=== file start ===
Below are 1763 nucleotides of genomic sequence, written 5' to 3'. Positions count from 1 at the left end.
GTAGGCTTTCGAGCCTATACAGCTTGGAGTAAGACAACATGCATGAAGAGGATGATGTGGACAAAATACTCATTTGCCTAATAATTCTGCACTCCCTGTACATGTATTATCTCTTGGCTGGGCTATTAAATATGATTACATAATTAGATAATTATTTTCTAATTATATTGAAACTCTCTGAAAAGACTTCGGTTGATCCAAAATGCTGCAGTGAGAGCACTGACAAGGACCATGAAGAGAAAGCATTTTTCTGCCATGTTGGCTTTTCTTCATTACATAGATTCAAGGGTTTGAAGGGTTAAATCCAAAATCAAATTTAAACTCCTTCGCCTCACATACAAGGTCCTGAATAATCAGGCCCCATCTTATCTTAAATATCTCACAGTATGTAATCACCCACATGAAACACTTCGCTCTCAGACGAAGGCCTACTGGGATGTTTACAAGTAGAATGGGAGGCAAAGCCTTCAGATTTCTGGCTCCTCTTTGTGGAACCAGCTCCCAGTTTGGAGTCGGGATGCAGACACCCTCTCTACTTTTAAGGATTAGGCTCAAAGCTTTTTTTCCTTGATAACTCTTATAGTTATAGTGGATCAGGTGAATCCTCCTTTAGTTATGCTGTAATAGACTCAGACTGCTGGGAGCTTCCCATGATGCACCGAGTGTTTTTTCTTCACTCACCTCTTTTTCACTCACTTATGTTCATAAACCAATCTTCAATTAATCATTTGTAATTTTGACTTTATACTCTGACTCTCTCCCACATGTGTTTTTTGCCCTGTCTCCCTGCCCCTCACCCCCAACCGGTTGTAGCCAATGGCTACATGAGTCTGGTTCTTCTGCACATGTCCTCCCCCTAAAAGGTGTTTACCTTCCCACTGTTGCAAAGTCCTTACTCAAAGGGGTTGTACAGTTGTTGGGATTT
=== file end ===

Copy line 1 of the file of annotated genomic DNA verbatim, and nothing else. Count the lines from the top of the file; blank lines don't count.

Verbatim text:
Below are 1763 nucleotides of genomic sequence, written 5' to 3'. Positions count from 1 at the left end.